What do all the letters in LGBTQIA+ stand for?


In October, people in the US celebrate LGBT+ History Month, a time when we reflect on and celebrate the history and achievements of lesbian, gay, bisexual and transgender people.

Unlike Pride Month in June, the month-long observance period was initiated in 1994 by Missouri high school history teacher Rodney Wilson, the state’s first openly gay public school teacher. Wilson chose October because the first and second LGBT marches in Washington, in 1979 and 1987, took place over the course of the month.

It was also during the mid-late 1980s that the language used to refer to the gay community changed, according to PinkNews, when the acronym LGB was first introduced, to refer to lesbians, gays or bisexuals. By the 1990s, the acronym was updated to include the letter “T,” which refers to transgender people.

As awareness has grown around the LGBT+ community, so have the words used to describe different sexualities, and language around the spectrum of sexuality is constantly evolving.

In recent years, the queer community is usually referred to as the LGBT or LGBTQ community.

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The acronym is also seen with a + sign at the end, which has its own meaning.

While not everyone in the queer community chooses to subscribe to specific labels, this is the most commonly used list of terms to refer to non-heterosexuality.

LGBT is an initialism for lesbians, gays, bisexuals and transgenders. Often used as a generic term to refer to the gay community, the acronym first became popular in the 1980s when it replaced the term gay to refer to all those who do not identify as heterosexual.

It has since expanded to LGBTTQQIAAP, to encompass numerous other sexual and gender identities.

What do the extra letters mean?

As the understanding of sexuality and sexual identity has grown, a fifth letter has increasingly been added to the acronym.

The Q often placed at the end of LGBT refers to being queer or asking, according to the Lesbian, Gay, Bisexual and Transgender Community Center.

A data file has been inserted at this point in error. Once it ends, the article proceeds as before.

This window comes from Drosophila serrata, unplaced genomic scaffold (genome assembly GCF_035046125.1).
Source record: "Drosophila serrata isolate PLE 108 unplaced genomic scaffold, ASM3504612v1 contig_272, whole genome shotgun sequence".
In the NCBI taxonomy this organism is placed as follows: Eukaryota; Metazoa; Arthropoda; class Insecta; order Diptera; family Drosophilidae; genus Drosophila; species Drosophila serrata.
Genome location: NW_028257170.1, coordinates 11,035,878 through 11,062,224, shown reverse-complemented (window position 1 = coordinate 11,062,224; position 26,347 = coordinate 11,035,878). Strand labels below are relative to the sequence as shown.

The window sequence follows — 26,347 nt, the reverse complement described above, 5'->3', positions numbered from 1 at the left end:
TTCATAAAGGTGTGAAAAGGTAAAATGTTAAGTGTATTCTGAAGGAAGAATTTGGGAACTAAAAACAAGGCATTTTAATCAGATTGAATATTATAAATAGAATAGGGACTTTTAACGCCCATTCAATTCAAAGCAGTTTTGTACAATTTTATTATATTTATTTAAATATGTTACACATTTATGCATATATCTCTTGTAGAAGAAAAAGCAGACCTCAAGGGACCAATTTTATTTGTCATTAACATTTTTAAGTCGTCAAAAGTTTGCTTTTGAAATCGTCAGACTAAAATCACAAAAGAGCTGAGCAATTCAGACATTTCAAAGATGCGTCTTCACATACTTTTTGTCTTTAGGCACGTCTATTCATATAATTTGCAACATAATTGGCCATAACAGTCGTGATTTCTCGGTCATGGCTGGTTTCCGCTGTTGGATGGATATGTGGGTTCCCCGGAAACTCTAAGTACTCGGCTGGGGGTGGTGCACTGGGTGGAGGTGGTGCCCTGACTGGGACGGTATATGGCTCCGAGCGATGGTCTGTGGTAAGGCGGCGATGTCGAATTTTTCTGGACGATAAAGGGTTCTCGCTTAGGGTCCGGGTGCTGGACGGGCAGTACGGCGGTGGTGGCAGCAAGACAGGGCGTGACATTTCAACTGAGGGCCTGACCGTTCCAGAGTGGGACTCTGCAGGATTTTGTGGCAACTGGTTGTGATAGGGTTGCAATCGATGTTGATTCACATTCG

Previously, Cleo Anderson, an associate of the LGBT rights group GLAAD, told: VSToday: “Queer is everything that exists outside the dominant narrative. Queer means you are one of those letters [LGBT]but you could be all those letters and not know is okay.”

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Anderson also said the Q is helpful because it “can be used to convey the nuances of race and culture and how that intersects a person’s gender identity and sexual orientation.”

The acronym has also been expanded with an I and an A at the end, making it LGBTQIA.

According to the LGBT youth support group OK2BME, the I stands for intersex.

Intersex is an umbrella term “describing bodies that fall outside the strict male/female binary,” according to Planned Parenthood.

The A at the end of the acronym also has multiple meanings and is used to represent those who identify as asexual, those who are older, and those who identify as allies of the LGBT community.

What does the plus sign stand for?

As noted by the University of California at Davis Lesbian, Gay, Bisexual, Transgender, Queer, Intersex, Asexual Resource Center (LGBTQIARC) who built a glossary, there are numerous other letters and terms in use by the LGBT community. community as well.

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To represent those who do not identify with any of the letters in the acronym, such as those who identify as pansexual, a plus sign is often used.

The plus sign also represents the experiences and realities of those who identify as members of the LGBT community.

Louis Ortiz-Fonesca, Senior Program Manager for LGBTQ Heath and Rights at Advocates for Youth, told Elite Daily, “I explain it simply by saying that the ‘plus’ is a including and on purpose way to represent different identities and experiences.”

As the LGBT community continues to fight for representation and equal rights 50 years after the first pride march, it is important to recognize the different sexualities, groups and identities represented in the constantly evolving acronym.

While many Pride celebrations have been canceled this year due to the coronavirus pandemic, there are still ways to support and celebrate the LGBT community.


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